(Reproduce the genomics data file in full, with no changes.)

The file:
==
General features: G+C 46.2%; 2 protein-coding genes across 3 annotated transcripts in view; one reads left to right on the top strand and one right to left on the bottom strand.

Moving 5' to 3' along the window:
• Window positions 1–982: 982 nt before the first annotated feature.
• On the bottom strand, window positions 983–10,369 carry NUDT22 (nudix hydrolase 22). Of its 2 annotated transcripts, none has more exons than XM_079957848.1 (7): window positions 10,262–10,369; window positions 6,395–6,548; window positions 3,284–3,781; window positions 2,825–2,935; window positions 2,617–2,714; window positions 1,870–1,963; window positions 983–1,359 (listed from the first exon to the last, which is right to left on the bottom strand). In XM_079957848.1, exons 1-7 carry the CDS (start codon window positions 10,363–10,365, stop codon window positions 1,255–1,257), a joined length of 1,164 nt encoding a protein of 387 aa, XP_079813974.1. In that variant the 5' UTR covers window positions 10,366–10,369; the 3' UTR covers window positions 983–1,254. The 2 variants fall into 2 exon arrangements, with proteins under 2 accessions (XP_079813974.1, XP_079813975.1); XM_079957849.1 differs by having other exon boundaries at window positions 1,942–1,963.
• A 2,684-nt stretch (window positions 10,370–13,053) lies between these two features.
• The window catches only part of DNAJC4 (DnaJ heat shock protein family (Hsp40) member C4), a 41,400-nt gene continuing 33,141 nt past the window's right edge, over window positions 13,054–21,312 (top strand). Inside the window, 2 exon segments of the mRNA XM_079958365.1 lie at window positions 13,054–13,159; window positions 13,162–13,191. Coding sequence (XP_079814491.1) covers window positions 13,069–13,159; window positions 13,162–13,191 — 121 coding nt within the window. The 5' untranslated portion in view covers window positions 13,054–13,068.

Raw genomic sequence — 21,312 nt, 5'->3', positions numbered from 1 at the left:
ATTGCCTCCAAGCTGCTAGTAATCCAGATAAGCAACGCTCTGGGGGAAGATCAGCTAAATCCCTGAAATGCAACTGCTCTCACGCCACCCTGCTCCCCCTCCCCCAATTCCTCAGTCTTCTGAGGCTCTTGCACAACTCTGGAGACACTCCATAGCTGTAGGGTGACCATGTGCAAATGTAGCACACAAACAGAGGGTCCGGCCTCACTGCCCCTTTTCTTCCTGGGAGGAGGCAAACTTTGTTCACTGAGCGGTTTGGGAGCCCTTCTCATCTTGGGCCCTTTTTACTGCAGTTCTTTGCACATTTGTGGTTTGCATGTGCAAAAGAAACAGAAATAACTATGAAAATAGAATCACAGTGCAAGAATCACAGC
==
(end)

General features: G+C 46.2%; 2 protein-coding genes across 3 annotated transcripts in view; one reads left to right on the top strand and one right to left on the bottom strand.

Moving 5' to 3' along the window:
• Window positions 1–982: 982 nt before the first annotated feature.
• On the bottom strand, window positions 983–10,369 carry NUDT22 (nudix hydrolase 22). Of its 2 annotated transcripts, none has more exons than XM_079957848.1 (7): window positions 10,262–10,369; window positions 6,395–6,548; window positions 3,284–3,781; window positions 2,825–2,935; window positions 2,617–2,714; window positions 1,870–1,963; window positions 983–1,359 (listed from the first exon to the last, which is right to left on the bottom strand). In XM_079957848.1, exons 1-7 carry the CDS (start codon window positions 10,363–10,365, stop codon window positions 1,255–1,257), a joined length of 1,164 nt encoding a protein of 387 aa, XP_079813974.1. In that variant the 5' UTR covers window positions 10,366–10,369; the 3' UTR covers window positions 983–1,254. The 2 variants fall into 2 exon arrangements, with proteins under 2 accessions (XP_079813974.1, XP_079813975.1); XM_079957849.1 differs by having other exon boundaries at window positions 1,942–1,963.
• A 2,684-nt stretch (window positions 10,370–13,053) lies between these two features.
• The window catches only part of DNAJC4 (DnaJ heat shock protein family (Hsp40) member C4), a 41,400-nt gene continuing 33,141 nt past the window's right edge, over window positions 13,054–21,312 (top strand). Inside the window, 2 exon segments of the mRNA XM_079958365.1 lie at window positions 13,054–13,159; window positions 13,162–13,191. Coding sequence (XP_079814491.1) covers window positions 13,069–13,159; window positions 13,162–13,191 — 121 coding nt within the window. The 5' untranslated portion in view covers window positions 13,054–13,068.

Raw genomic sequence — 21,312 nt, 5'->3', positions numbered from 1 at the left:
ATTGCCTCCAAGCTGCTAGTAATCCAGATAAGCAACGCTCTGGGGGAAGATCAGCTAAATCCCTGAAATGCAACTGCTCTCACGCCACCCTGCTCCCCCTCCCCCAATTCCTCAGTCTTCTGAGGCTCTTGCACAACTCTGGAGACACTCCATAGCTGTAGGGTGACCATGTGCAAATGTAGCACACAAACAGAGGGTCCGGCCTCACTGCCCCTTTTCTTCCTGGGAGGAGGCAAACTTTGTTCACTGAGCGGTTTGGGAGCCCTTCTCATCTTGGGCCCTTTTTACTGCAGTTCTTTGCACATTTGTGGTTTGCATGTGCAAAAGAAACAGAAATAACTATGAAAATAGAATCACAGTGCAAGAATCACAGC